# Farey Series

The Farey series FN is the set of all fractions in lowest terms between 0 and 1 whose denominators do not exceed N, arranged in order of magnitude. For example, F6 is

N is known as the order of the series. Farey was a British geologist who in 1816 published the statement to the effect that in the Farey series the middle of any three successive terms is the mediant of the other two. The proof has been eventually supplied by Cauchy. The series nonetheless bears the name of Farey.

To see why the statement is correct, start with F1 which is 0/1, 1/1. In order to get F2, insert the mediant into F1: 0/1, 1/2, 1/1. For F3 we add two mediants: 0/1, 1/3, 1/2, 2/3, 1/1. To get F4 we also add only 2 fractions: 0/1, 1/4, 1/3, 1/2, 2/3, 3/4, 1/1. Next, add 4 fractions to get F5: 0/1, 1/5, 1/4, 1/3, 2/5, 1/2, 3/5, 2/3, 3/4, 4/5, 1/1. As we already saw, it takes additional 2 fractions to get F6. The general rule is this: to move from FN-1 to FN add all possible mediants (that come out to be in the lowest terms) with N in the denominator. Since forming a mediant may only increase the denominator we are led to think that following this rule we indeed will get the whole of FN. To complete the proof recollect that the Stern-Brocot tree contains all positive fractions. So in the process of constructing Farey series no fraction will be missed either.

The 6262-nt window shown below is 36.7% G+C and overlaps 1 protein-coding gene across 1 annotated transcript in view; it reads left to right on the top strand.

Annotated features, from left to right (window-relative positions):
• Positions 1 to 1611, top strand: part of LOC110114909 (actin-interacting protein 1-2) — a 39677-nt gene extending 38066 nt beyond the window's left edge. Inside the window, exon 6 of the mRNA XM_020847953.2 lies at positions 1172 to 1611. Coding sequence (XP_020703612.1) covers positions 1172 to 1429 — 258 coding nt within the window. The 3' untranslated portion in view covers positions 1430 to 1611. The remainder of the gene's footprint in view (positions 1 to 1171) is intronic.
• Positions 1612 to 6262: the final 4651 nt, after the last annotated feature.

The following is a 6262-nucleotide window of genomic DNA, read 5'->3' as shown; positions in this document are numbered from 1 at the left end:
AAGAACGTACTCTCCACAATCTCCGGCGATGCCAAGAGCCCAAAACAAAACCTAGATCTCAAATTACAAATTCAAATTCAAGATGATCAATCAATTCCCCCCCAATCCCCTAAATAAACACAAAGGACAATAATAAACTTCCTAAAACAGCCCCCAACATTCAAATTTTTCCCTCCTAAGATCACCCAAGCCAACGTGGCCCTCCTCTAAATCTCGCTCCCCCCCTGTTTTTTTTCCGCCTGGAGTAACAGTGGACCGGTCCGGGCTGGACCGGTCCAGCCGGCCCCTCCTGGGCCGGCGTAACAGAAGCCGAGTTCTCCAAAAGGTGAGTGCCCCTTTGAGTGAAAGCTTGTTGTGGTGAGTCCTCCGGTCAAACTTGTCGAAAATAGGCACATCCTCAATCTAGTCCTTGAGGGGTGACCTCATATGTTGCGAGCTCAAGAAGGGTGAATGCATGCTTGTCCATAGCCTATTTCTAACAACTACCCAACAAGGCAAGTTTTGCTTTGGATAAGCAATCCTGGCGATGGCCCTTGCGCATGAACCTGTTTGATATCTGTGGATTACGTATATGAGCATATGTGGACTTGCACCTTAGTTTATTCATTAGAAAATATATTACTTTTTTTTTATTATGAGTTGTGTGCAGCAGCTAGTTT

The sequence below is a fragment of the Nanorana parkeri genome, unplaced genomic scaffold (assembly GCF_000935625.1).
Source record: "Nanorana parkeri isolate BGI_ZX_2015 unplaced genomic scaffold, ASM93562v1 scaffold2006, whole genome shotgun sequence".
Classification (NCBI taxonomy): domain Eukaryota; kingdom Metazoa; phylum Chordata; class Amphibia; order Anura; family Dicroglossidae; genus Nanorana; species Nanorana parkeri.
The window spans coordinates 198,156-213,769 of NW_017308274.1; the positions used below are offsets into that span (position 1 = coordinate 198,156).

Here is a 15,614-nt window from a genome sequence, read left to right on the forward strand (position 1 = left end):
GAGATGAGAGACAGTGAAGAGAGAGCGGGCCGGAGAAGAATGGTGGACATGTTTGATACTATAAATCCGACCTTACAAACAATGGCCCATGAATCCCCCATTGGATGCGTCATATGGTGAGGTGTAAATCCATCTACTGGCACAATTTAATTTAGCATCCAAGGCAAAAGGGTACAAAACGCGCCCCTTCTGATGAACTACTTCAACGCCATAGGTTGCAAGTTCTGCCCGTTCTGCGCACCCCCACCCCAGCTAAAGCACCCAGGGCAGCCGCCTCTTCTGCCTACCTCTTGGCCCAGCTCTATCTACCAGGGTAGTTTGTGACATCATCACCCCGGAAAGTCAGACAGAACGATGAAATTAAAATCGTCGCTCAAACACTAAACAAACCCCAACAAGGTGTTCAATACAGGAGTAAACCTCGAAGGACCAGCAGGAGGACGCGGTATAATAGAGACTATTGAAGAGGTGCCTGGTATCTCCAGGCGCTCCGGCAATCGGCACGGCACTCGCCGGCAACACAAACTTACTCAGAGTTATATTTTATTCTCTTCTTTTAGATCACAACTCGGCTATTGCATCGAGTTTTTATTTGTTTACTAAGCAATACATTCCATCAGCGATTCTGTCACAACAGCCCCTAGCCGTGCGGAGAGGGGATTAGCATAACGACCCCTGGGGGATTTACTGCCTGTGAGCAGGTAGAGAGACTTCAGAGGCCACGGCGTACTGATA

When N is prime, the rule adds N-1 fractions. In general, φ(N) fractions are added. For all reducible fractions m/N will have appeared in one of the earlier series. Check this with F7

The Farey series furnishes another proof of an important corollary of Euclid's algorithm: for integers m and n with gcd(m, n) = 1 and m ≤ n, there exist positive integers a and b such that ma - nb = 1. The proof again depends on the properties of the Stern-Brocot tree. For any two consecutive fractions m1/n1 and m2/n2 in the Farey series, m2n1 - m1n2 = 1. So, depending on which of m or n is larger, locate either m/n or n/m in a Farey series and select (as a/b) either the preceding or the following fraction.

An absolutely marvelous geometric interpretation of the Farey series has been invented by Lester R. Ford.

## References

1. A. Beck, M.N. Bleicher, D. W. Crowe, Excursions into Mathematics, A K Peters, 2000
2. J.H.Conway and R.K.Guy, The Book of Numbers, Springer-Verlag, NY, 1996.
3. R.Graham, D.Knuth, O.Patashnik, Concrete Mathematics, 2nd edition, Addison-Wesley, 1994.